Tuesday, October 28, 2008

Lenovo Flash Drives

I've always liked the look of my ThinkPad, so when this USB flash drive project came up, I decided to explore what some Lenovo memory sticks might look like. Here are my design ideas, demonstrated using a combination of 3D and 2D tools. I built a basic model in Alias, did some quick renderings and then finished out the images in Photoshop. First, here are the sketches that led to the final designs:


And next some VERY quick 3D models with some sketching/exploration on top. An IBM branded version and then a cool click-open-click-closed design that I really liked:


Finally, I tweaked the model a little and added rounded corners, rendered again, and finished it out in Photoshop:


I've learned that there's not always one perfect tool for any given task; sometimes the best choice is to make your own, combine, manipulate, or re-configure. I've also realized that by doing this, you have the opportunity to create your own unique visual style (imagine if every designer used the same design programs and all the default settings!). Just like learning to write or draw, desginers must deveop a personal digital style.

Thursday, October 9, 2008

I Love. This. Trailer... Oorah!

Movie trailers are in some ways just as important the movies they are made for. I'm keeping this in mind as I continue to build my portfolio as well as some "teaser" postcards to send to potential employers.


My favorite trailer from the last few years was for the 2005 film, Jarhead. I remember the teaser immediately sparking questions at the theater: "How do you make [what looks like] an action movie about a war in which the US Marines saw little action?" "Why are they playing football in NBC suits?" "Why is Jake Gyllenhaal running around wearing nothing but a Santa Claus hat?" I remember coming to the realiztion that the film must be a brutally realistic depiction of the war, telling the stories of the soldiers rather than just creating cool action sequences. The trailer succeeds because it sets in intersting stage, but at the same time it's obvious that there is much more to the story.

Tuesday, October 7, 2008

A Brand to Live by


I found out about Nau back in January through co-workers at Kaleidoscope. From their site: "Nau is an outdoor apparel company born out of a desire to do business differently. From designing our clothes and developing our fabrics, to the way in which we build our stores, to our dedication to supporting organizations working for positive change, we are striving towards a more sustainable approach to being in business."


This brand is innovative in almost every way, from their "webfront" stores (Which encourage internet shopping, a more sustainable choice) right down to their products which embody "beauty, performance, and sustainability"- attributes that have traditionally been viewed as mutually exclusive. Their strong belief in these three qualities pervades every aspect of their business, and they are happy to share that fact. By being transparent and encouraging customers to contribute their own ideas, via a blog/community called The Thought Kitchen, Nau succeeds as a lifestyle brand.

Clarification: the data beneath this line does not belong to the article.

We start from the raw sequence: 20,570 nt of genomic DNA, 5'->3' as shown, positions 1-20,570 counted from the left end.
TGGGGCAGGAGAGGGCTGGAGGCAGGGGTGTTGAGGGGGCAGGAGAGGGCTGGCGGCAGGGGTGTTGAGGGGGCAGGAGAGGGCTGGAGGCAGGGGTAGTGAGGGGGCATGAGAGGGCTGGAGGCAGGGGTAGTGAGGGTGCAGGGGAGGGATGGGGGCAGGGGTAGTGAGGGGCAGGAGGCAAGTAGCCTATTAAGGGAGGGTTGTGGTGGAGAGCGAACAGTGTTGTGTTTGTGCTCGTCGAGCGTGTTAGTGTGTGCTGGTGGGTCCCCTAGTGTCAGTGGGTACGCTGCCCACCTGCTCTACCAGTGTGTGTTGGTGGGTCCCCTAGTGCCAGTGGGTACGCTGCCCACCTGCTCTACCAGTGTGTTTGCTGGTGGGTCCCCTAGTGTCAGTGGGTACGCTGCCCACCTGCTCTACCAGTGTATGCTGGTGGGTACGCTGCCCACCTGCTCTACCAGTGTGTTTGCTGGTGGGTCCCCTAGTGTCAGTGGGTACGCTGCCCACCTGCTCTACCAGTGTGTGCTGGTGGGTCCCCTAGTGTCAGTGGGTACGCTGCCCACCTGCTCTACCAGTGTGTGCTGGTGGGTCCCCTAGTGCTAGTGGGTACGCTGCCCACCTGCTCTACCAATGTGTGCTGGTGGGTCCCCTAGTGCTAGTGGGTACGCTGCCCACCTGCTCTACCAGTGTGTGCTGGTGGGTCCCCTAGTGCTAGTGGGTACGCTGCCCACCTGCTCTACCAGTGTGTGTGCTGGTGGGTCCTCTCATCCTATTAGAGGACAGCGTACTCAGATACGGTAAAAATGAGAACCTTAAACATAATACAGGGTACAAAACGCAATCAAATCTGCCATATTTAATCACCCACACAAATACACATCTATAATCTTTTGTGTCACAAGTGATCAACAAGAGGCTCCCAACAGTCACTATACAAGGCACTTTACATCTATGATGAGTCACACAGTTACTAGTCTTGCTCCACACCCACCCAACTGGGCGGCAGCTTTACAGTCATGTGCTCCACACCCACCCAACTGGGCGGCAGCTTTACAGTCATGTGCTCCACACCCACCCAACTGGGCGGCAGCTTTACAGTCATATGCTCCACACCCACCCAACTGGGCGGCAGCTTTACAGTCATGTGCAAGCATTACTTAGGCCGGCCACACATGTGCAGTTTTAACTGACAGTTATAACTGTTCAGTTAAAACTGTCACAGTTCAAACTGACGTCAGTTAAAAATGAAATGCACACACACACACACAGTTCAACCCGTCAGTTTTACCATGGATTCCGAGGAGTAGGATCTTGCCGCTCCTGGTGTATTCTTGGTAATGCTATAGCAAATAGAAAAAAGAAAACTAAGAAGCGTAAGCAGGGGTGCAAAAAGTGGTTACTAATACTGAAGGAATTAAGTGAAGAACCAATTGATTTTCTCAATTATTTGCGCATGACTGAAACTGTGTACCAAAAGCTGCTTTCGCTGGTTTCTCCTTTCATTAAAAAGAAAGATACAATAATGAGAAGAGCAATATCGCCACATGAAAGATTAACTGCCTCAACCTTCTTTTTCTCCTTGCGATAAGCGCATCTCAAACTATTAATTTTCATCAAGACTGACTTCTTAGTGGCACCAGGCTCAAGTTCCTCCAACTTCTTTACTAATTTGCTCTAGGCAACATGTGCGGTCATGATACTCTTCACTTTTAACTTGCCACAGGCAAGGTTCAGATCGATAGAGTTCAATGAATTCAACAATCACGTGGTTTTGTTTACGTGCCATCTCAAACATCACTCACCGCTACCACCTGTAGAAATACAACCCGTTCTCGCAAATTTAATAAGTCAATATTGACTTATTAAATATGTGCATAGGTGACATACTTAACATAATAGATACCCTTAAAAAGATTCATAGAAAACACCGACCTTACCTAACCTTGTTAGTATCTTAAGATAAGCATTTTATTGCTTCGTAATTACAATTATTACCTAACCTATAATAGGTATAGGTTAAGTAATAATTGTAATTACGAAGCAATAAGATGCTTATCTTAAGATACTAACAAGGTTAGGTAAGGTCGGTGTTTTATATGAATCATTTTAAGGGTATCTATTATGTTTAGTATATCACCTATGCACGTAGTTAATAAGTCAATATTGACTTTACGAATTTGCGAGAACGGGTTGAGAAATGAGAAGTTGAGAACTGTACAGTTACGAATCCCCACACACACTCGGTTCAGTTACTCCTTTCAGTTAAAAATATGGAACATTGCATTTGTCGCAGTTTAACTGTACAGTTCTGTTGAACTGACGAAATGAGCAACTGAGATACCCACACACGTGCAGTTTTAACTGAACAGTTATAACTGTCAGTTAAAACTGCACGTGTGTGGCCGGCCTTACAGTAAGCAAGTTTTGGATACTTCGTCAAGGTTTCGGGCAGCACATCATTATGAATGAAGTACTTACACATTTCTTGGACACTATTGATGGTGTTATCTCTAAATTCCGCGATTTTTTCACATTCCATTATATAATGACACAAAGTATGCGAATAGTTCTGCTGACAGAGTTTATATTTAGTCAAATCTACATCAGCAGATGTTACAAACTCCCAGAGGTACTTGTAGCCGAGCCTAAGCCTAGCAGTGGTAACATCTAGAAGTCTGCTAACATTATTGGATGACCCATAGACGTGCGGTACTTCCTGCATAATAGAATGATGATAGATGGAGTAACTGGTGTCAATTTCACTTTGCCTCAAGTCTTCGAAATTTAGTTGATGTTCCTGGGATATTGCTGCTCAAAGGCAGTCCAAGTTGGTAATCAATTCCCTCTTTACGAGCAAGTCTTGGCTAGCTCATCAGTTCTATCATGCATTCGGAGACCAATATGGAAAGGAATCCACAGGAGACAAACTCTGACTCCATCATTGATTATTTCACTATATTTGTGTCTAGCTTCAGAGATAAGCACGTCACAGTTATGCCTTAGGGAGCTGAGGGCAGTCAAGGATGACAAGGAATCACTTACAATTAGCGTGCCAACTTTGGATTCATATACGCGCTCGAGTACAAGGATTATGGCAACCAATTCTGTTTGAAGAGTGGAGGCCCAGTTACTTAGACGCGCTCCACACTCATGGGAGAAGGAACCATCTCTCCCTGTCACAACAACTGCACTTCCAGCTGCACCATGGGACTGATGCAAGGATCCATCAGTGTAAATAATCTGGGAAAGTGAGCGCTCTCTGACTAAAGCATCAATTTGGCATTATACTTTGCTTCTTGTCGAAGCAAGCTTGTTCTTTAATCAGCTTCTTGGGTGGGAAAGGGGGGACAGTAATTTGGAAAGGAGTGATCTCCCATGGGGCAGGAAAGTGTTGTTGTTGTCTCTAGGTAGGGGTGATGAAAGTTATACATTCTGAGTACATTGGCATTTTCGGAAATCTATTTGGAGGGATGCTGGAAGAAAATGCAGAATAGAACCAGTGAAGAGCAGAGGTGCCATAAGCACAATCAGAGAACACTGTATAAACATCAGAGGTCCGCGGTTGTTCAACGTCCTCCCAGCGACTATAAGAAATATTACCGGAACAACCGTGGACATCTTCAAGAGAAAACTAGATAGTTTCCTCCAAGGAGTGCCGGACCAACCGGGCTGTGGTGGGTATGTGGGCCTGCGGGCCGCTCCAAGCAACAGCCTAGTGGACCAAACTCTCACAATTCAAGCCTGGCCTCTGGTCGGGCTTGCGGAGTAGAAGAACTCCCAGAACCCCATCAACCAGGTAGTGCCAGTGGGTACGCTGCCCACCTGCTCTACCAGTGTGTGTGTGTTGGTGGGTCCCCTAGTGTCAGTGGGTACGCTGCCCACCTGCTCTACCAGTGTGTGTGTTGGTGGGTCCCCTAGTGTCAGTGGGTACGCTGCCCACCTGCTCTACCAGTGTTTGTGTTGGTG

The company unfortunately closed its doors back in May (now under different ownership) but plans to reopen later this month. They are really the only clothing company to integrate sustainability so fully into their products and practices, and not at the expense of performance or style. I highly recommend keeping tabs on their site this month.

Thursday, October 2, 2008

A Word on Portfolios


Over the past few weeks, I've been sifting through my projects from the last couple of years and selecting those pieces of design for my portfolio that best represent the way I think and work. It's been tedious work; trying to make the same story you've told over and over seem new and interesting is not that easy. I found some inspiration on Coroflot's Creative Seeds though, in the form of Carl Alvian's April 17th article: Building Your Portfolio Website: Six Things to Always Do. Alvian's portfolio must-haves are these:

1. Make sure
you are in there somewhere.
2. Get your own domain.
3. Be broad. And deep.
4. Make sure at least some of your images are professional quality.
5. Pick--and stick to--a consistent visual style.
6. Make it easy to get additional information.

Some of these suggestions are obvious, but the points that really rang true for me were number one and three. He goes on to say that the most impressive projects that he sees in portfolios are not necessarily the most elaborate or for the biggest clients, but rather ones that the designer is obviously passionate about: "A portfolio that contains nothing but sober, perfect client work can get in line with hundreds of others just like it". The point is that a good example of your passion could come from anywhere; a school project, freelance work, or from client work.

"A portfolio that contains nothing but sober, perfect client work can get in line with hundreds of others just like it."

Point number three is also very relevant to what I'm doing. It is important to show both breath and depth of your skill set in a portfolio (being "T" shaped). This communicates that you are a well rounded individual in a very timely manner, without making your portfolio take an excessive amount of time to review.